-(void)dealloc; {
    if (last != nil) [last release];
}

---Kelvin--
15.4" MacBook Pro revA
1.83GHz/2GB/250GB
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Apprentice
Posts: 13
Joined: 2006.09
Post: #10
Ok, these last few posts brought a question to me about retain and release.

Looking at just this portion of the code and assuming everything else has been initialized correctly.

Code:
- (void) doWork
{
    [b]// If I retain "now" here, I may run doWork several times
    // before I get to "[last release];" below, which is really
    // releasing a previously retained "now" object.[/b]
    NSDate *now = [[NSDate date] retain];

    NSLog(@"** OUTSIDE TimeIntervalSinceNow: %0.1f",
        fabs([last timeIntervalSinceDate:now]));

    if (fabs([last timeIntervalSinceDate:now]) >= 1.0)
    {
        NSLog(@"** TimeIntervalSinceNow: %0.1f",
            fabs([last timeIntervalSinceDate:now]));

        // doMoreWork
        [last release];
        last = now;
    }
}

Will that cause the retain count of "now" to continue rising or are they all autoreleased when I leave "doWork"?

Gerry

Quote:There is a name for people who are not excited about their work--unemployed.
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Member
Posts: 469
Joined: 2002.10
Post: #11
Code:
- (void) doWork
{
    NSDate *now = [[NSDate date] retain];      //<-- object B
    // object B will always be a new NSDate instance in this method.
    // it's never the same one, and if you retain it without referencing it, you are leaking.

    NSLog(@"** OUTSIDE TimeIntervalSinceNow: %0.1f",
        fabs([last timeIntervalSinceDate:now]));

    if (fabs([last timeIntervalSinceDate:now]) >= 1.0)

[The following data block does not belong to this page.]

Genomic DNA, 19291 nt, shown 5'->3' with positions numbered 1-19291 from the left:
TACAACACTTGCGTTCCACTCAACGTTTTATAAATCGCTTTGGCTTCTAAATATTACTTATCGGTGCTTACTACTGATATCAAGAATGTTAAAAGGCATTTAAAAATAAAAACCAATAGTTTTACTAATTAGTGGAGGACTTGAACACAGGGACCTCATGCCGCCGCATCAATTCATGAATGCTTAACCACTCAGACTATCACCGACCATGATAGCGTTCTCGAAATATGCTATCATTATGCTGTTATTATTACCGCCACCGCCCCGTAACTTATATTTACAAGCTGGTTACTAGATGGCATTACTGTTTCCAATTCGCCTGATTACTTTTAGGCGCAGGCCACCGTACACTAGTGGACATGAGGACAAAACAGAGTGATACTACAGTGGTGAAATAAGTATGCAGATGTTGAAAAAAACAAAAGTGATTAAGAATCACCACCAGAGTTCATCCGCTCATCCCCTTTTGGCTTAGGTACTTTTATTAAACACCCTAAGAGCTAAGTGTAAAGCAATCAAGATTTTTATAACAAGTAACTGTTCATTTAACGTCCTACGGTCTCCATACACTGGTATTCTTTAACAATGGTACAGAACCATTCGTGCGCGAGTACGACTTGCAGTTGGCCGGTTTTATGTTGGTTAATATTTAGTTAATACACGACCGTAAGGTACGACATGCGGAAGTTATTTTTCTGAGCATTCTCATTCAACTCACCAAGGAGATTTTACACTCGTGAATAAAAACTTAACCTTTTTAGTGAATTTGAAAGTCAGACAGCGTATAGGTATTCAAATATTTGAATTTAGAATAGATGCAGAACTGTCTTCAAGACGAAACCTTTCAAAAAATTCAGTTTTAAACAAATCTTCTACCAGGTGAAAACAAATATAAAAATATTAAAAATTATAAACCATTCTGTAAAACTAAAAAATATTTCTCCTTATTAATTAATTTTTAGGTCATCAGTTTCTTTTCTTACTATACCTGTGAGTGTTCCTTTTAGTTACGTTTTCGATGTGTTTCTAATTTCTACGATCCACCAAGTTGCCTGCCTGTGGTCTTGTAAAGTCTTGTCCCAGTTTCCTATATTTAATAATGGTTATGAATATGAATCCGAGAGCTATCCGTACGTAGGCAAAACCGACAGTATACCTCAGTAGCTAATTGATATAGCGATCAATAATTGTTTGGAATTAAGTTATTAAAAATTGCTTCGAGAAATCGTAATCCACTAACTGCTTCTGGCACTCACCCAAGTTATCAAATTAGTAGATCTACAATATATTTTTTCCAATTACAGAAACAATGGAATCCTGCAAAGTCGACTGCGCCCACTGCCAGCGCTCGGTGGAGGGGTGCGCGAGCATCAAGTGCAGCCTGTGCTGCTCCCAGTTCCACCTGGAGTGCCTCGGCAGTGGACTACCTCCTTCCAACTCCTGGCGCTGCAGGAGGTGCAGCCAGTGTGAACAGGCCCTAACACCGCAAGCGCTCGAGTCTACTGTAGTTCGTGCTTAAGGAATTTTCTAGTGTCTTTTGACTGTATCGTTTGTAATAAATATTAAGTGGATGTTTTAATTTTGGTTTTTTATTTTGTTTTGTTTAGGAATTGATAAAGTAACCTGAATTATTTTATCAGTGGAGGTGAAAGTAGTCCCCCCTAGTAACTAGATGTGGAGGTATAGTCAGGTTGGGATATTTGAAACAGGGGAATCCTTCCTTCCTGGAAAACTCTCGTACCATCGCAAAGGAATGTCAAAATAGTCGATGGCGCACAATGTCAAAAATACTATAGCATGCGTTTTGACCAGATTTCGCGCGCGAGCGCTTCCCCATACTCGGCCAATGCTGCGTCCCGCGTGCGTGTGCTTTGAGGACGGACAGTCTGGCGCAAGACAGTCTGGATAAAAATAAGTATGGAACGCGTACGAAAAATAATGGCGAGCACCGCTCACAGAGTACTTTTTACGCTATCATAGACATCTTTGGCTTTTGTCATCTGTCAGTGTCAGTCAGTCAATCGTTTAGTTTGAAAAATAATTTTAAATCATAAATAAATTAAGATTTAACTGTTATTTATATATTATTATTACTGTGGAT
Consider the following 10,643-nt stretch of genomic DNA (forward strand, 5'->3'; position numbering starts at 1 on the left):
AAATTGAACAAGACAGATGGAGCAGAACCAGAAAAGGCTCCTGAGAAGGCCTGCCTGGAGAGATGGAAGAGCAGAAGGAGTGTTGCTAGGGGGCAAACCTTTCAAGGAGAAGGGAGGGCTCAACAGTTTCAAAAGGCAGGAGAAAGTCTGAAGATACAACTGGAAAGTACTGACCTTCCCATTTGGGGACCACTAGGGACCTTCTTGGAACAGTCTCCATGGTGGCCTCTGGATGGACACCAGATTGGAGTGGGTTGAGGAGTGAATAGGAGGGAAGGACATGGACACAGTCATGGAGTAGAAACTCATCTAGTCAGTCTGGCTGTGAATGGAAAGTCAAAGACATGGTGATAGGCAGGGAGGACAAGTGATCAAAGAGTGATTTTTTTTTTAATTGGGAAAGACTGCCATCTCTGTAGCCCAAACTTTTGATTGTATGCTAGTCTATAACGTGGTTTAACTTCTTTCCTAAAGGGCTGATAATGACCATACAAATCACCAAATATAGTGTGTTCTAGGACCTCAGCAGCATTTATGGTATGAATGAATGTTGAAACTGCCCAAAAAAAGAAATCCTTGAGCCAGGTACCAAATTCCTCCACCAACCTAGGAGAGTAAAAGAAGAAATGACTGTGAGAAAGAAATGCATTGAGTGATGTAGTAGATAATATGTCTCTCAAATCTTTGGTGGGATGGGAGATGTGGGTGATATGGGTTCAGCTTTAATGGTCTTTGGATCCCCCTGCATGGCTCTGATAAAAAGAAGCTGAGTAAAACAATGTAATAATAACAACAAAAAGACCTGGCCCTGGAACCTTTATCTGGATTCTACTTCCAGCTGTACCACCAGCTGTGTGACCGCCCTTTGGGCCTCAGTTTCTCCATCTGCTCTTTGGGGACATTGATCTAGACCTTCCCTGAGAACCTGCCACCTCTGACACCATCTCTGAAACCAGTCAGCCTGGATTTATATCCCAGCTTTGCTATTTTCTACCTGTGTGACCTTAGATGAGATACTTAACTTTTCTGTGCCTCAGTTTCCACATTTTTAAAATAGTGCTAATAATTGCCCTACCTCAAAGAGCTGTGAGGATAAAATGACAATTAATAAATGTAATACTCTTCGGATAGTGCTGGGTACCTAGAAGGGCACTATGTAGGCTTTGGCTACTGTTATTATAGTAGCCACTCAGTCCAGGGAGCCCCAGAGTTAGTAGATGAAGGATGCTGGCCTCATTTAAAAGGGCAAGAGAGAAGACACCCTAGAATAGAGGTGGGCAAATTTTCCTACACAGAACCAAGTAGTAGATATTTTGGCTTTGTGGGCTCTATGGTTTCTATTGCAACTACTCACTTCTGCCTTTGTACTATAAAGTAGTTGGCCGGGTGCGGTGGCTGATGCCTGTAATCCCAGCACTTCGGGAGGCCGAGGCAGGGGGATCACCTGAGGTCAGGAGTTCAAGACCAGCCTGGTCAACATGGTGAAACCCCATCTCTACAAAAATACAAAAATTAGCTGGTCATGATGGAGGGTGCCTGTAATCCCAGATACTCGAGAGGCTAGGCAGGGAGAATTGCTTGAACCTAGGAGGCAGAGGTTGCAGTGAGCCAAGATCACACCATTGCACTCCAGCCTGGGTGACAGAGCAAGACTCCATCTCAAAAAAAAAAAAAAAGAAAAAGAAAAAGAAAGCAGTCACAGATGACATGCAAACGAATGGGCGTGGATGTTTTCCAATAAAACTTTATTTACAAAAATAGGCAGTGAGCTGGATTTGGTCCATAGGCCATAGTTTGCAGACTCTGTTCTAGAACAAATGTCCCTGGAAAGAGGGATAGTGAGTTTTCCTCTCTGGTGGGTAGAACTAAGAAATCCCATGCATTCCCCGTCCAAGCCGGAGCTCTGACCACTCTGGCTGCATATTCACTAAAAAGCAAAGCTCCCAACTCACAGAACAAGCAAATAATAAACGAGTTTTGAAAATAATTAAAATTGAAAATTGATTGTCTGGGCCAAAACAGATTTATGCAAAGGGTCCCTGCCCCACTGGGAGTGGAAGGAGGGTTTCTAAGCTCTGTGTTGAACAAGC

{
        NSLog(@"** TimeIntervalSinceNow: %0.1f",
            fabs([last timeIntervalSinceDate:now]));

        // doMoreWork
        [last release];    //<-- object A
        last = now;     //<-- object B
    }
    //<-- you forget that there's an implied else here.
    // if the above if statement evaluates to false, you're leaking object B.
    // when this method returns, if you haven't set last to now, you won't have a reference to now no matter what and it just sit in memory.

}

The best thing to do is, if you retain an object, immediately set an instance variable to reference it. Don't forget though, that whatever was in that instance variable should be released first if it references something you retained earlier.

---Kelvin--
15.4" MacBook Pro revA
1.83GHz/2GB/250GB
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Apprentice
Posts: 13
Joined: 2006.09
Post: #12
kelvin Wrote:The best thing to do is, if you retain an object, immediately set an instance variable to reference it. Don't forget though, that whatever was in that instance variable should be released first if it references something you retained earlier.

Thanks for adding that extra explanation. It really helps me understand. Incidentally, I ran this some portion of code with NSLog statements displaying the retainCount for "now" as the application was running. I could see that there was always one extra count for it when I retained outside of the if statement and did not release every time. So that gave me kind of a visual of what was going on.

Gerry

Quote:There is a name for people who are not excited about their work--unemployed.